Notified as missing in action on 16 Jan 1942 he had been captured by the Japanese following the fall of Singapore. Blain was a Prisoner of War, first in Singapore and later Borneo, until his release in September 1945. On 5 Sep 1945 he was released into Australian hands, and on 11 Sep 1945 he enplaned in Singapore for Labuan, there the next day he boarded a plane for Morotai where he was seen by a POW recovery medical unit and sent to the 2/5th Australian General Hospital for health investigation. Released on 16 Sep 1945 he was flown to Sydney and entered the 113th Australian General Hospital on 24 Sep 1945 for treatment of a Hernia. He was released to the 101st Australian Convalescent Depot at Coorparoo in Brisbane on 15 Dec 1945.

Blain remains the only serving member of the House of Representatives to have been a Prisoner of War.[5][6]. Blain returned to Australia, and upon re-entering the House, wearing his uniform, was the subject of a standing ovation from his fellow members.[7] He was then ordered to return to hospital where he spent the next two months recovering before returning to parliament.[8]

While serving as a POW, Blain had been re-elected unopposed to his Northern Territory seat at the 1943 election,[9] and elected again in 1946 before losing his seat at the 1949 election.

Post WW2

During 1949 Blain married Margaret Sylvia Nottle. Following his defeat as representative for the Northern Territory, from 1955 he worked as a surveyor for the Western Lands Commission in New South Wales.


Enlisted in 1916 as Macalister Adair Blain but is better known as Adair Macalister Blain. He was to explain that he discovered he had been christened as Adair Macalister Blain so reverted to his correct name. Perhaps he was tired of being called 'Mac'.[10]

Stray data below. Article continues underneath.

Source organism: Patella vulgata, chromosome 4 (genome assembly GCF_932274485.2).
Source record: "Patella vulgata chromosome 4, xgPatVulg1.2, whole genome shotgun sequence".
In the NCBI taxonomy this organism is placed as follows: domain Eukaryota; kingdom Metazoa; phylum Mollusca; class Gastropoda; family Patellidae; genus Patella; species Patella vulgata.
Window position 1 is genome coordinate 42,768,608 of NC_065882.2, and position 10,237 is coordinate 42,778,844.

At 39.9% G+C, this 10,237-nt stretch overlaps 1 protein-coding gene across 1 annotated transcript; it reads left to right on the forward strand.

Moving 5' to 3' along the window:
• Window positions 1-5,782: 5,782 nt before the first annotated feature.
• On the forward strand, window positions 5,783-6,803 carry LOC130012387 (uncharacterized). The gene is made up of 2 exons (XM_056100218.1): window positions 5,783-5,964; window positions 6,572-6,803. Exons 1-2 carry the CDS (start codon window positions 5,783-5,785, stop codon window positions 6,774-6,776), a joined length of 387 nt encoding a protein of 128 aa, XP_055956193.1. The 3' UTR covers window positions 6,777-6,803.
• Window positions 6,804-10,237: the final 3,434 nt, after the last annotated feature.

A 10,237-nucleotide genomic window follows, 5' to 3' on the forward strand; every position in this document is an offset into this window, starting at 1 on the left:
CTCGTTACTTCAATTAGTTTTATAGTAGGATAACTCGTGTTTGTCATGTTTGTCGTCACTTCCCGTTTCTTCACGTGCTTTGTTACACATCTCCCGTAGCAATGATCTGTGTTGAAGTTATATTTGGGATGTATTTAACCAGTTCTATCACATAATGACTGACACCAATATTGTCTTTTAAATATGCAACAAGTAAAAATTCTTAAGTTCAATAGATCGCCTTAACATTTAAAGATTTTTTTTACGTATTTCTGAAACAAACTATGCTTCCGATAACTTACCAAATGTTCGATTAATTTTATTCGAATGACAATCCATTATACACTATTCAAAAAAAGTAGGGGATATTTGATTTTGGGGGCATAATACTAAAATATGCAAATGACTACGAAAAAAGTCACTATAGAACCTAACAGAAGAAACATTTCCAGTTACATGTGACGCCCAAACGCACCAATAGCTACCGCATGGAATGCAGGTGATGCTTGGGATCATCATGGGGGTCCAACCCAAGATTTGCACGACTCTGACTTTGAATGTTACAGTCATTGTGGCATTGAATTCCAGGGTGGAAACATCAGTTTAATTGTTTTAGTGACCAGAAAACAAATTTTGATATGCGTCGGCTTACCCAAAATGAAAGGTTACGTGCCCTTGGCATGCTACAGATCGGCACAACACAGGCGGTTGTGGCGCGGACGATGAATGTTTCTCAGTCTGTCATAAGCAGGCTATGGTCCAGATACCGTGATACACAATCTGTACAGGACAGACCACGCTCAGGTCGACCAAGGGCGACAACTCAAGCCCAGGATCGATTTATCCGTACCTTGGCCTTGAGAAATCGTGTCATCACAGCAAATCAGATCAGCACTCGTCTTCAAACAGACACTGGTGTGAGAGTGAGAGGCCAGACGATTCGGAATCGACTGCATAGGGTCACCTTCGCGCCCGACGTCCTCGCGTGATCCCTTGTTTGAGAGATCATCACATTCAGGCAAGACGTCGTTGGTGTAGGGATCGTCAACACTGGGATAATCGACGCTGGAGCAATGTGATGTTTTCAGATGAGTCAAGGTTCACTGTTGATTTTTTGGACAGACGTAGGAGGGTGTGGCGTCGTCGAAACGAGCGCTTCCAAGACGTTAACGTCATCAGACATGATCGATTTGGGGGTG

1. Roger Stubbs email 27 Apr 2019
  2. "THE ROLL OF HONOUR. 389TH CASUALTY LIST.". Western Mail. XXXIII, (1,688). Western Australia. 3 May 1918. p. 35. Retrieved 25 May 2017 – via National Library of Australia. 
  3. "COMING HOME". The Daily News. XXXVIII, (13,940). Western Australia. 7 November 1919. p. 5. Retrieved 25 May 2017 – via National Library of Australia. 
  4. Carment, D., Maynard, R. et al. (1990) Northern Territory Dictionary of Biography Vol. 1, Northern Territory University Press: Casuarina.
  5. Carment, D., Maynard, R. et al. (1990) Northern Territory Dictionary of Biography Vol. 1, Northern Territory University Press: Casuarina.
  6. "Australian Red Cross Wounded and Missing Files - Macalister Adair Blain". Australian War Memorial. 2018. Retrieved 2 May 2018. 
  7. Lumb, M., Bennett, S. et al. (2007) Commonwealth Members of Parliament who have served in war, Research Brief, Australian Government Department of Parliamentary Services. 26 March 2007, no. 10, 2006–07
  8. Kemp, R. & Stanton, M. (2004) Speaking for Australia: Parliamentary Speeches that Shaped Our Nation, Allen & Unwin: Sydney. ISBN 1-74114-430-2.
  9. 4. Lumb, M., Bennett, S. et al. (2007) Commonwealth Members of Parliament who have served in war, Research Brief, Australian Government Department of Parliamentary Services. 26 March 2007, no. 10, 2006–07
  10. Roger Stubbs email dated 27 Apr 2019